One last thing to note. We all know that in Toronto, affordable housing can be hard to find. It goes without saying that as a landlord, you’d like to see a healthy return on your property. Just don’t forget to consider the situation that long-term tenants find themselves in when they are asked to move out. A little understanding can go a long way!

Selling a tenanted property

Remember when you first became a real estate investor? You may have been dreaming of the day when you would sell your property and enjoy a major payday. But I doubt you were thinking about the selling process—or the rights your tenant would have when you put your investment on the market.

In most cases, it’s a good idea for landlords to brush up on the Residential Tenancies Act before selling. Your real estate agent can help ensure that you know your responsibilities inside and out. Here are a few other things to keep in mind.

Giving notice

This should go without saying, but you can’t evict a tenant simply because someone else wants to buy your property. You need to find a buyer who will purchase it while it’s still tenanted—whether that means assuming the lease, or taking on a month-to-month tenant. The other option is to incentivize your renter to leave.

If you have a buyer who’s only interested in your property if it’s vacant, offering your current tenant a nice chunk of change to evacuate peacefully may be worthwhile. It’s perfectly legal. Just make sure you have them complete an N11 form (the Agreement to Terminate Tenancy).

Of course, an investor may be willing to take on your current tenant. But buyers who want to move into your property (or have a direct family member do so) are a different story. If your tenant is no longer on a lease, they’re entitled to 60 days notice before this transition occurs.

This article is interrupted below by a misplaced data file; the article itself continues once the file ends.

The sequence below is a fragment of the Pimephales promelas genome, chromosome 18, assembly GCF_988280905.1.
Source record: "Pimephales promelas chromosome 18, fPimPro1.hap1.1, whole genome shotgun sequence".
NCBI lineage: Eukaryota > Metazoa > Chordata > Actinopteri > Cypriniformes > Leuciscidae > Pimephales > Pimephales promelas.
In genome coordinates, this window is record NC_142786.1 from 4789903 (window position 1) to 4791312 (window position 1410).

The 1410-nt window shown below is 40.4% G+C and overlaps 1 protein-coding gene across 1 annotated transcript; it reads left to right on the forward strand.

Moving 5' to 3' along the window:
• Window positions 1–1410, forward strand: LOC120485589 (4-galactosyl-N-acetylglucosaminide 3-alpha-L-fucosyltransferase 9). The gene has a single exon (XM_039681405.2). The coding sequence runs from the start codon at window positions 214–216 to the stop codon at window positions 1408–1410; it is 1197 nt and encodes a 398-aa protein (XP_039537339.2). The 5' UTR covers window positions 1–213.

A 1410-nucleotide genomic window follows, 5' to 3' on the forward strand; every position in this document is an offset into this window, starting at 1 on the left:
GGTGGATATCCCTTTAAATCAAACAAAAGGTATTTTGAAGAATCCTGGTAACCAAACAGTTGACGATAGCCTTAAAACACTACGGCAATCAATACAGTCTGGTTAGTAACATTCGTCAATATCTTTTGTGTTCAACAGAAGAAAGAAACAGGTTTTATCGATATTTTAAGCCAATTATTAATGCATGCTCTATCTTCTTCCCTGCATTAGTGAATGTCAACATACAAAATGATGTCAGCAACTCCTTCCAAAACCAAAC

Your buyer will probably want to get the process started as early as possible, in which case you’ll need to provide your tenant with their notice—and an N12 form (the Notice for Landlord’s Own Use).

Selling challenges

In my experience, one of the biggest challenges of selling a tenanted property is the lack of control landlords have. More often than not, staging and gorgeous listing photos are critical to generating interest and getting top dollar for a home. Preparing a space that someone else is living in can be a challenge. That’s especially true if they’re on the messy side—or their taste in decor is…well, let’s just say, a little unique.

You also have to give your tenant ample notice (24 hours) before entering their home. So setting up last-minute showings might not work out. For this reason, it may be worth your while to see if your tenant will accept some money to leave early—which will allow you to work with an empty space.

Whether or not your renter is willing to vacate, I have some good news. Most tenants are fairly cooperative. Many will ensure that their space is clean for showings, and most will try to accommodate your timelines. So long as you treat your tenants with kindness and respect, (and price correctly so that the home is on the market for a reasonable period!) there’s a very good chance that they’ll do the same for you.

How an agent can help

Whether you’re buying or selling a tenanted property, things can get complicated. That’s why it’s so important to have an experienced agent by your side. From timing your transaction to explaining the forms and paperwork involved, the right real estate agent can help ensure that your best interests are served—until closing, and beyond!

Thinking of buying or selling a property? Whatever the circumstances, I can help you navigate the process for a successful transaction. Get in touch to learn how!